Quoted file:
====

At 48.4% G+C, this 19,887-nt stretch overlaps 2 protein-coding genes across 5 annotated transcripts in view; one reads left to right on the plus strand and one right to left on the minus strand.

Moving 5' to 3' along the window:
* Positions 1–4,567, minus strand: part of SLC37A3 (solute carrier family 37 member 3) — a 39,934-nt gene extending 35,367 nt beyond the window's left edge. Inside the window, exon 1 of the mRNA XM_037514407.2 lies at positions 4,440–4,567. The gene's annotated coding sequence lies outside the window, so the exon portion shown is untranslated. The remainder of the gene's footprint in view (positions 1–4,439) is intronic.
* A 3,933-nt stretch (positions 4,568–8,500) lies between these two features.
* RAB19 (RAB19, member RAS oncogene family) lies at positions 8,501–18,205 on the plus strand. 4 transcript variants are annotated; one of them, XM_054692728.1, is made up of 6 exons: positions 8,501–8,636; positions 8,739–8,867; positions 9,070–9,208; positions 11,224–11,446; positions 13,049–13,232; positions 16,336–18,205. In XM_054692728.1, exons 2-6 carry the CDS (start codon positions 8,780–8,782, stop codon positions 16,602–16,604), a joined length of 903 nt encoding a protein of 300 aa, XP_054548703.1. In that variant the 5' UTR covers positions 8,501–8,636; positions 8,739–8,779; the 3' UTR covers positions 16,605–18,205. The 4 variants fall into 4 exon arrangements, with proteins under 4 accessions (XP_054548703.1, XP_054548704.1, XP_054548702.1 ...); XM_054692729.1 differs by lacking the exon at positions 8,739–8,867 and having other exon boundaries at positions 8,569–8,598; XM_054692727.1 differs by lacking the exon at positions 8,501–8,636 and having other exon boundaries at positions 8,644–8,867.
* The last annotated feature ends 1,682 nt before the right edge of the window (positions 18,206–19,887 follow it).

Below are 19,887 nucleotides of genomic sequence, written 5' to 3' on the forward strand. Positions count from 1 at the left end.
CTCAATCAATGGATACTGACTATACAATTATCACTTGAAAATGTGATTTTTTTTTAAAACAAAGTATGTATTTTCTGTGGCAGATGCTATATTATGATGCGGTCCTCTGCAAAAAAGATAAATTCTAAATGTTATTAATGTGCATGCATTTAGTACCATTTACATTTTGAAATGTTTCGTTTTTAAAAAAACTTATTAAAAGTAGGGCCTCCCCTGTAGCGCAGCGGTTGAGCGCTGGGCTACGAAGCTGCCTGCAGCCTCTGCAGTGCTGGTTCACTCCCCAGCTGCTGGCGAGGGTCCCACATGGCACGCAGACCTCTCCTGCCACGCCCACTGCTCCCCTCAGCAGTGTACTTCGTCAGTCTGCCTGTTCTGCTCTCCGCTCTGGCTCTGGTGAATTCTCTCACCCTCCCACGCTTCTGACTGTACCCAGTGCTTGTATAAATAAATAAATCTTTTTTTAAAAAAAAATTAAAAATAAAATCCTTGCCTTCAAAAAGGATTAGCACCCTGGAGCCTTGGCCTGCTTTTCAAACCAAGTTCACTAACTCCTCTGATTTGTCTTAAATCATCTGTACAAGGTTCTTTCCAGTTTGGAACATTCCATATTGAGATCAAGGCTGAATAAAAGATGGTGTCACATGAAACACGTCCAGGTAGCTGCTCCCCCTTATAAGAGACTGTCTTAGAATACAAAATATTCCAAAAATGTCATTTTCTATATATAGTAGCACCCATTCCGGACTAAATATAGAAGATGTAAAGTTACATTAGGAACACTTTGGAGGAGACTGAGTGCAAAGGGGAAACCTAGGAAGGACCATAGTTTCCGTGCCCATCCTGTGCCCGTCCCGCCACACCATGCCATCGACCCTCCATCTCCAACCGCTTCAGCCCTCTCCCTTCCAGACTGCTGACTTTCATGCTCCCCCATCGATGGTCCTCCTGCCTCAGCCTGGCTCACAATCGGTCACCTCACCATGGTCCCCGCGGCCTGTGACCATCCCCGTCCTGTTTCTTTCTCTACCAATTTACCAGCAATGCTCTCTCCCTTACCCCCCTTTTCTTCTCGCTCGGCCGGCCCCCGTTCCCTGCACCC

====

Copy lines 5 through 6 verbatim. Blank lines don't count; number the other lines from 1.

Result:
* RAB19 (RAB19, member RAS oncogene family) lies at positions 8,501–18,205 on the plus strand. 4 transcript variants are annotated; one of them, XM_054692728.1, is made up of 6 exons: positions 8,501–8,636; positions 8,739–8,867; positions 9,070–9,208; positions 11,224–11,446; positions 13,049–13,232; positions 16,336–18,205. In XM_054692728.1, exons 2-6 carry the CDS (start codon positions 8,780–8,782, stop codon positions 16,602–16,604), a joined length of 903 nt encoding a protein of 300 aa, XP_054548703.1. In that variant the 5' UTR covers positions 8,501–8,636; positions 8,739–8,779; the 3' UTR covers positions 16,605–18,205. The 4 variants fall into 4 exon arrangements, with proteins under 4 accessions (XP_054548703.1, XP_054548704.1, XP_054548702.1 ...); XM_054692729.1 differs by lacking the exon at positions 8,739–8,867 and having other exon boundaries at positions 8,569–8,598; XM_054692727.1 differs by lacking the exon at positions 8,501–8,636 and having other exon boundaries at positions 8,644–8,867.
* The last annotated feature ends 1,682 nt before the right edge of the window (positions 18,206–19,887 follow it).